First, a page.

QBot, aka Qakbot, has been discovered using the Windows 7 Calculator software by spoofing as a legitimate application. The malware operators are using the calculator for DLL side-loading attacks since July 11, according to security researcher ProxyLife.

What is side-loading?

  • DLL side-loading is a common type of attack that takes advantage of how DLLs are managed in Windows.
  • It entails creating a fake version of a valid DLL file and storing it in a folder where the operating system will load it instead of the real file.

Why Windows Calculator?

  • Malicious actors avoid detection by installing the QBot malware in trusted apps such as the Windows Calculator. Another advantage is that QBot frequently avoids detection by security tools.
  • Furthermore, threat actors use Windows 7 because the DDL sideloading vulnerability is no longer exploitable in Windows 10 Calc.exe and later versions.

How the attack unfolds?

The recent attack used emails with an HTML file attachment that downloads a password-protected ZIP archive containing an ISO file.
  • To avoid antivirus detection, the password for opening the ZIP file is displayed in the HTML file.
  • The ISO file contains two DLL files - the payload 7533.dll and WindowsCodecs.dll, as well as the Windows calculator app calc.exe.
  • When a user installs this ISO file, the.LNK file is displayed, which presents itself as a PDF containing important data or a file that opens in the Microsoft Edge browser.
  • When the file is opened, users are directed to the Windows Calculator app. Clicking the app causes the infection to be activated on their devices via Command Prompt.
  • When Windows 7 Calculator is launched, it searches for and attempts to load the genuine WindowsCodecs DLL file.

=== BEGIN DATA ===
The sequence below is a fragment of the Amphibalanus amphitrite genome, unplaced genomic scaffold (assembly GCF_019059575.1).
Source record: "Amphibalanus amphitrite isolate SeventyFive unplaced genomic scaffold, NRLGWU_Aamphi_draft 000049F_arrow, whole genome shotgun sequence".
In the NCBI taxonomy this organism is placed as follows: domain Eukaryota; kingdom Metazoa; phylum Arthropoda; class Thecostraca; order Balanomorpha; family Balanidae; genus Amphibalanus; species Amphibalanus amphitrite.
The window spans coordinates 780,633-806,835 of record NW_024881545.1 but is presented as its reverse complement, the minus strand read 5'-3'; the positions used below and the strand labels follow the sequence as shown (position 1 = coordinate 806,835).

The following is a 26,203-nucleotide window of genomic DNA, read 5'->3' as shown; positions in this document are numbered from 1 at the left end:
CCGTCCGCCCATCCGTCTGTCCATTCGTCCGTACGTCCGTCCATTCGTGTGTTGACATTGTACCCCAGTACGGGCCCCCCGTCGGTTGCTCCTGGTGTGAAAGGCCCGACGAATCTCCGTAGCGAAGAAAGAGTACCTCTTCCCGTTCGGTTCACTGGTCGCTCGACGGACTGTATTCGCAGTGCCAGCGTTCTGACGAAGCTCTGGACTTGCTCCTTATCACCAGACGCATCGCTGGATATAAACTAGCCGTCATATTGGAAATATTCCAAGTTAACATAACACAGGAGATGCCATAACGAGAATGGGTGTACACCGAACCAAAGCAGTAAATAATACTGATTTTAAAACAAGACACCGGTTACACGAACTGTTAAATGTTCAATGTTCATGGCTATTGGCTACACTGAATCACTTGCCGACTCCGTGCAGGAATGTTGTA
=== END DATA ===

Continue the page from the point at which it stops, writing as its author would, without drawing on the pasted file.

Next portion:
• However, the Calculator does not look for the DLL in certain hard-coded paths and will load any DLL with the same name if it is in the same folder as the Calc.exe executable.

How to avoid a QBot attack?

Users should avoid opening any software or files from an unknown or suspicious sender, whether via email or websites.
  • It is recommended that users check to see if a file is legitimate before opening it.
  • Users are advised to use multi-factor authentication, in addition to having a strong password and regularly updating their password.
  • Using reputable anti-virus and internet security software on all connected devices.


The Qakbot (QBot) malware, which began as a banking trojan but evolved into a malware dropper to drop Cobalt Strike beacons, is highly active and is constantly adapting its strategies to gain a greater influence. This malware steals credentials and personal data from victims' for financial gains, which might result in identity theft, fraud, and other consequences.
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